What is Vulkan?¶
The Inexor project is using Vulkan API for the main rendering engine. Vulkan is a new, low level API (application programming interface) for high-performance graphics programming and computing. It is the successor to OpenGL, and it is important to state that is is very different from it. Vulkan is not just a new version of OpenGL or an extension of it. Like DirectX 12 or Apple’s Metal, Vulkan is a very low level API which allows for much deeper control over the graphics card and the driver. Unlike OpenGL, Vulkan API is build in a way it fits the architecture of modern graphics cards. This offers better performance (higher FPS) due to reduction of overhead and driver guesswork during runtime. The most important benefit of Vulkan is the fact that it allows for multithreaded rendering, which is not possible in OpenGL at all. In general, Vulkan does a lot of work during the initialization of the application but therefore reduces work during rendering. Since Vulkan is much more explicit in terms of code, it foces you to think about the structure and architecture of your code. Both Vulkan and OpenGL are being developed by the Khronos Group.
Getting into Vulkan¶
You really should watch these expert talks on YouTube:
- GDC 2018 - Getting explicit: How Hard is Vulkan really?
Dustin Land, Software engineer, id-Software.
- DevU 2017: Getting Started with Vulkan
Developers from Imagination, Google and LunarG.
- Porting your engine to Vulkan or DX12
Adam Sawicki, Developer Software Engineer, AMD.
- Vulkan Best Practices Roundtable discussion
NVidia, Imagination, Qualcomm, id-Software, EPIC-games and Google.
- Vulkan Memory Management
Jordan Logan, Developer technology engineer, AMD.
- Vulkan Memory Managenent
Steven Tovey, Developer technology engineer, AMD.
- Vulkan: State of the Union 2019
Developers from ARM, LunarG, NVidia.
Why use Vulkan?¶
Unlike OpenGL, Vulkan fits the design of modern GPUs as it is not just one single state machine.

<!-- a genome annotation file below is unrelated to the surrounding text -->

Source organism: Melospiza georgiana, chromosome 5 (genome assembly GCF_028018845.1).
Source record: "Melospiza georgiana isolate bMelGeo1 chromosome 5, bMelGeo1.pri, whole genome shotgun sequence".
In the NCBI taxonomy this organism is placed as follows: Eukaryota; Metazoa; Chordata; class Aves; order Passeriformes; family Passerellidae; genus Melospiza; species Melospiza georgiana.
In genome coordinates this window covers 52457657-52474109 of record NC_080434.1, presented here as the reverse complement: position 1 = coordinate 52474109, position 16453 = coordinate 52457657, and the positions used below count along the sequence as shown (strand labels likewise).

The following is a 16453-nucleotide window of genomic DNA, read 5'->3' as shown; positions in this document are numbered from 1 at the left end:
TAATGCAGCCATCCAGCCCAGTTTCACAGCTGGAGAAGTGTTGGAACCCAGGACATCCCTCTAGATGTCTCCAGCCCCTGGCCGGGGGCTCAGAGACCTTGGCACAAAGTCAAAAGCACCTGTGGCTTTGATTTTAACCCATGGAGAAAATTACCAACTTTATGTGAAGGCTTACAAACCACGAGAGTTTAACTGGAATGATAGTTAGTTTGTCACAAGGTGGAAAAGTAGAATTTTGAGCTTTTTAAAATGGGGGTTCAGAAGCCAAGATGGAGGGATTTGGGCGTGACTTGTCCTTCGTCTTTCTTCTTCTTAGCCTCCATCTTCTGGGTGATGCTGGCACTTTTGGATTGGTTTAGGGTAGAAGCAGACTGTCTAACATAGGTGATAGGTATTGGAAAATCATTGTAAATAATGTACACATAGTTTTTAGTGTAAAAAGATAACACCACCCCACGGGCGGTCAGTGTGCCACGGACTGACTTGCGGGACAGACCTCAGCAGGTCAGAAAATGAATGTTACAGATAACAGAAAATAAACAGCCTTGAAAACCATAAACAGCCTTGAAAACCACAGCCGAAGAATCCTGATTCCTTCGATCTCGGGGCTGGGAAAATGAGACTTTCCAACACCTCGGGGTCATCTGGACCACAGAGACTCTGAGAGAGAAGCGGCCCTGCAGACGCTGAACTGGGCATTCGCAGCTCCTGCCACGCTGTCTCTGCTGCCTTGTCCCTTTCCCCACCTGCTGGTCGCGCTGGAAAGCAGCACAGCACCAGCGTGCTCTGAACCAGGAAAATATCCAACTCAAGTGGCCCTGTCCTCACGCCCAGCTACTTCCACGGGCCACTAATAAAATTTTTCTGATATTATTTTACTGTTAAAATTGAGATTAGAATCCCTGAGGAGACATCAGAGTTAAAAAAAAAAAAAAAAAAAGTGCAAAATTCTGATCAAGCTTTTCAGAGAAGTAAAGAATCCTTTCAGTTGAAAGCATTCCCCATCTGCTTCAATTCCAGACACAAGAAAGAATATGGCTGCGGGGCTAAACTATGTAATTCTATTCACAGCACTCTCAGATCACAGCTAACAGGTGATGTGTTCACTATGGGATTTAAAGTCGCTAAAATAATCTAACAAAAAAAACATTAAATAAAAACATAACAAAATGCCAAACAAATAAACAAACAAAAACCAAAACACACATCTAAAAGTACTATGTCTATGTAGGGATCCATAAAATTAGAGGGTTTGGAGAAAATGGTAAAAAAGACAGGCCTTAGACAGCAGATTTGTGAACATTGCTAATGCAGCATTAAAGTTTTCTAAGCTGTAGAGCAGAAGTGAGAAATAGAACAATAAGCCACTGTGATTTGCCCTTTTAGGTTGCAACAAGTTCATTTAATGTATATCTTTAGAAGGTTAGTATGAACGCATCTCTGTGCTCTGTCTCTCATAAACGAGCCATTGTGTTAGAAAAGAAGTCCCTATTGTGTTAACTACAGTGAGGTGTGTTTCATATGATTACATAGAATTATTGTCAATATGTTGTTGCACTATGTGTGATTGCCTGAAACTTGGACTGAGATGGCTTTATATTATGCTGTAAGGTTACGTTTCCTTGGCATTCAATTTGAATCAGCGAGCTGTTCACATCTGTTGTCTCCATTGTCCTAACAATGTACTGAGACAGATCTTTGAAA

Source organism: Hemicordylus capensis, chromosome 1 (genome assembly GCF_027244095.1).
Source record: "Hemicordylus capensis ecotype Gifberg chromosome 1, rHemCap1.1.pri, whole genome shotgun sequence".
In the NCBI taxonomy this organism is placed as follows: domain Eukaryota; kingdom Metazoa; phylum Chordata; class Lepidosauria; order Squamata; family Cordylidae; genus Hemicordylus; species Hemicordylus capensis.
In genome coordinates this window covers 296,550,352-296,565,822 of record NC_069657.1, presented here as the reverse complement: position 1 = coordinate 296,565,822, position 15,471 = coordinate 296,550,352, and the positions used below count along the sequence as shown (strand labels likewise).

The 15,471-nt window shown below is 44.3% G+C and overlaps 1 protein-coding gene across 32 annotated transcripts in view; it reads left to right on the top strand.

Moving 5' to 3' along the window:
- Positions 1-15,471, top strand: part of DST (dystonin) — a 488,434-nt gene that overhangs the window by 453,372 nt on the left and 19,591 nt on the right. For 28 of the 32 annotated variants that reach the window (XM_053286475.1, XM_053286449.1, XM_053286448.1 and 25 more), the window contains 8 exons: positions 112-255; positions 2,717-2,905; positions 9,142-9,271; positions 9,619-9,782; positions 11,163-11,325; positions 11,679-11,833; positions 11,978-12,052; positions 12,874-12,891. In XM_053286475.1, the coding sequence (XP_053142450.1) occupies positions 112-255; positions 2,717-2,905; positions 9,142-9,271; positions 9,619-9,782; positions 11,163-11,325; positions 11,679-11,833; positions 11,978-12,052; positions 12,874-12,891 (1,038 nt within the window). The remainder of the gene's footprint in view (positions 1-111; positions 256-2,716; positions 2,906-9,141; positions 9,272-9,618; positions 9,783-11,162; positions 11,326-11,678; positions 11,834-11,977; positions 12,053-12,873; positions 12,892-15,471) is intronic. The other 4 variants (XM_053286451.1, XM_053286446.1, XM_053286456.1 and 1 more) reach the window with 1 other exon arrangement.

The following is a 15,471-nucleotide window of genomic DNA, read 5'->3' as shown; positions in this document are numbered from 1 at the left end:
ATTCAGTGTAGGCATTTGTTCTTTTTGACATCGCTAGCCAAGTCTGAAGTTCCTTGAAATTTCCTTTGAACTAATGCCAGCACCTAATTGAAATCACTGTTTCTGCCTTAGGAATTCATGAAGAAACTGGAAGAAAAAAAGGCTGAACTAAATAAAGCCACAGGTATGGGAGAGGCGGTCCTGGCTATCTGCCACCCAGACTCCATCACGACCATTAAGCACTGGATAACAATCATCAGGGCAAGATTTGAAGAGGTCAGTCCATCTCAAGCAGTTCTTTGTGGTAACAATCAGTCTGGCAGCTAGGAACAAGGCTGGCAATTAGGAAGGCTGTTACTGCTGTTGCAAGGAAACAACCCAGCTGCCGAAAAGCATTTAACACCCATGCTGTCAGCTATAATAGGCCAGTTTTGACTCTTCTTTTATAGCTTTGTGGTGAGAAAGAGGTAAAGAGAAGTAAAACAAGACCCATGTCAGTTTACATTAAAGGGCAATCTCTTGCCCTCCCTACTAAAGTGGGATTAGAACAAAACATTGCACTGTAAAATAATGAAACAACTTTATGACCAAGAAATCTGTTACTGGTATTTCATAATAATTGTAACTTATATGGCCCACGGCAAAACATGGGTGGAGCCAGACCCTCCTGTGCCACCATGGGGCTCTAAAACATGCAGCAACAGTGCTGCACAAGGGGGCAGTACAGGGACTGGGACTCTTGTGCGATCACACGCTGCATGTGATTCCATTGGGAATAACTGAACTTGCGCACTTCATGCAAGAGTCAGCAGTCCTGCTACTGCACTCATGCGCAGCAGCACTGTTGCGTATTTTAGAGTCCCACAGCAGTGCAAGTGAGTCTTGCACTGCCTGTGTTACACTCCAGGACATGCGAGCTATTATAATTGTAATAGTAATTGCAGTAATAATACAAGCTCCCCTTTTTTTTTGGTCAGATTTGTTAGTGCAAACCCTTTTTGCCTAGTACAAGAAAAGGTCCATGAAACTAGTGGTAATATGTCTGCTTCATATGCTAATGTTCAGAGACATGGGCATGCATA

Vulkan is a low-level API which gives much more control over GPU behaviour. This reduces driver guesswork und avoids undefined behaviour of graphics drivers.
The API is asynchronous and encourages multithreaded rendering. This is a major advantage over OpenGL! Vulkan also wants you to use the GPU asynchronously.
Lower and more predictable CPU load which results in better performance and a reduction of driver guesswork.
The reduction of CPU workload and it’s improved predictability can enforce the GPU to be the limiting factor (as it should be), instead of the CPU.
Vulkan implies memory-management to be done by the application (by you) rather than the driver.
Vulkan is a fresh start, whereas OpenGL contains a myriad of hacks to support very rare use cases.
Available on a variety of platforms: Windows, Linux, mobile devices and much more!
Validation layers and diagnostics can be independently activated during development, allowing better error handling and debugging compared with OpenGL or DirectX. Upon release builds, the validation layers can be deactivated easily.
Vulkan pre-compiles shaders to a standardised bytecode format. This again reduces driver guesswork during runtime.
Vulkan API and most of the drivers are open source! (unlike DirectX 12 for example)
Vulkan has layers and extensions as part of its design. For example it’s easy to put steam overlay into a game simply by enabling Valve’s steam overlay layer.
Vulkan is being developed through an unprecedented collaboration of major industry-leading companies. It is not being developed by one company only (like DirectX by Microsoft). As Vulkan’s motto states, it really is industry-forged.
The ending of the OpenGL era has begun.
How to build¶
Feel free to open a ticket if you have problems generating project map files or building code.
Who supports Vulkan?¶
For a full list of contributors, see this link.
Which engines support Vulkan already?¶
Unreal engine (EPIC games)
id-Tech 7 (id-Software)
Source engine (Valve)
and many more..